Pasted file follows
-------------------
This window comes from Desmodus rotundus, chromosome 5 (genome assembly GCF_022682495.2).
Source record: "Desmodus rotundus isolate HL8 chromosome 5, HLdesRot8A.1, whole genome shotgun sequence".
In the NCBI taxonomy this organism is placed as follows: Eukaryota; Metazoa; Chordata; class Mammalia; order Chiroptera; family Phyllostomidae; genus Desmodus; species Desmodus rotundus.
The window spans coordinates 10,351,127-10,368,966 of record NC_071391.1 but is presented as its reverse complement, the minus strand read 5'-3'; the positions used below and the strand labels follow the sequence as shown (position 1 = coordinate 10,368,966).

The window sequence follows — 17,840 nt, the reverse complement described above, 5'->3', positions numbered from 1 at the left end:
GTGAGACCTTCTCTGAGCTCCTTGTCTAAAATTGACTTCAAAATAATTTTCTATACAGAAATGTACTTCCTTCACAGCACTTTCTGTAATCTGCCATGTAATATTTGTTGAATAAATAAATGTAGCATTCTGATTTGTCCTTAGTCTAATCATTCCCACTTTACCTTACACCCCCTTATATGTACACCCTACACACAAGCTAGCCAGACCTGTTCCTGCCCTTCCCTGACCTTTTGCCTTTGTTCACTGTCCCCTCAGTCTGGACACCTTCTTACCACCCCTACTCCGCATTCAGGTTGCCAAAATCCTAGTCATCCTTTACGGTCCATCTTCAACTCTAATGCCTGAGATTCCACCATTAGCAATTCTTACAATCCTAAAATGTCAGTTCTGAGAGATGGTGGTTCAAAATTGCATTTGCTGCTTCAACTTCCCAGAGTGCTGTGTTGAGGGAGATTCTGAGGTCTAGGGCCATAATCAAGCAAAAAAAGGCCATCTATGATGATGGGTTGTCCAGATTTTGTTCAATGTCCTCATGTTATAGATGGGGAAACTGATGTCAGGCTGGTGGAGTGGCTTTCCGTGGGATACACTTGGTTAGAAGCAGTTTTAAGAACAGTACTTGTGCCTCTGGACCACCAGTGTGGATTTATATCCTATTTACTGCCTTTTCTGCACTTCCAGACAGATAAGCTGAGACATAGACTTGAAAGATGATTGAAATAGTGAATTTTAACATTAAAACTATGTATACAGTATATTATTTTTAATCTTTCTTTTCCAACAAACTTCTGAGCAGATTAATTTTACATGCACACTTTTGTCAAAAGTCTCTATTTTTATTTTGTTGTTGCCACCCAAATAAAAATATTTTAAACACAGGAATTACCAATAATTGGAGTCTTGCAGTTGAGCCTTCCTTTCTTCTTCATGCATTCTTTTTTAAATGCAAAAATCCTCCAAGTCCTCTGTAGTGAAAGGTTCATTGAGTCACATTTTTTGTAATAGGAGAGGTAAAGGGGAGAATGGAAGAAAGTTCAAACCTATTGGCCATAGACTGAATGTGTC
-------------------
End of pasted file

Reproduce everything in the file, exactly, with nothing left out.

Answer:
This window comes from Desmodus rotundus, chromosome 5 (genome assembly GCF_022682495.2).
Source record: "Desmodus rotundus isolate HL8 chromosome 5, HLdesRot8A.1, whole genome shotgun sequence".
In the NCBI taxonomy this organism is placed as follows: Eukaryota; Metazoa; Chordata; class Mammalia; order Chiroptera; family Phyllostomidae; genus Desmodus; species Desmodus rotundus.
The window spans coordinates 10,351,127-10,368,966 of record NC_071391.1 but is presented as its reverse complement, the minus strand read 5'-3'; the positions used below and the strand labels follow the sequence as shown (position 1 = coordinate 10,368,966).

The window sequence follows — 17,840 nt, the reverse complement described above, 5'->3', positions numbered from 1 at the left end:
GTGAGACCTTCTCTGAGCTCCTTGTCTAAAATTGACTTCAAAATAATTTTCTATACAGAAATGTACTTCCTTCACAGCACTTTCTGTAATCTGCCATGTAATATTTGTTGAATAAATAAATGTAGCATTCTGATTTGTCCTTAGTCTAATCATTCCCACTTTACCTTACACCCCCTTATATGTACACCCTACACACAAGCTAGCCAGACCTGTTCCTGCCCTTCCCTGACCTTTTGCCTTTGTTCACTGTCCCCTCAGTCTGGACACCTTCTTACCACCCCTACTCCGCATTCAGGTTGCCAAAATCCTAGTCATCCTTTACGGTCCATCTTCAACTCTAATGCCTGAGATTCCACCATTAGCAATTCTTACAATCCTAAAATGTCAGTTCTGAGAGATGGTGGTTCAAAATTGCATTTGCTGCTTCAACTTCCCAGAGTGCTGTGTTGAGGGAGATTCTGAGGTCTAGGGCCATAATCAAGCAAAAAAAGGCCATCTATGATGATGGGTTGTCCAGATTTTGTTCAATGTCCTCATGTTATAGATGGGGAAACTGATGTCAGGCTGGTGGAGTGGCTTTCCGTGGGATACACTTGGTTAGAAGCAGTTTTAAGAACAGTACTTGTGCCTCTGGACCACCAGTGTGGATTTATATCCTATTTACTGCCTTTTCTGCACTTCCAGACAGATAAGCTGAGACATAGACTTGAAAGATGATTGAAATAGTGAATTTTAACATTAAAACTATGTATACAGTATATTATTTTTAATCTTTCTTTTCCAACAAACTTCTGAGCAGATTAATTTTACATGCACACTTTTGTCAAAAGTCTCTATTTTTATTTTGTTGTTGCCACCCAAATAAAAATATTTTAAACACAGGAATTACCAATAATTGGAGTCTTGCAGTTGAGCCTTCCTTTCTTCTTCATGCATTCTTTTTTAAATGCAAAAATCCTCCAAGTCCTCTGTAGTGAAAGGTTCATTGAGTCACATTTTTTGTAATAGGAGAGGTAAAGGGGAGAATGGAAGAAAGTTCAAACCTATTGGCCATAGACTGAATGTGTC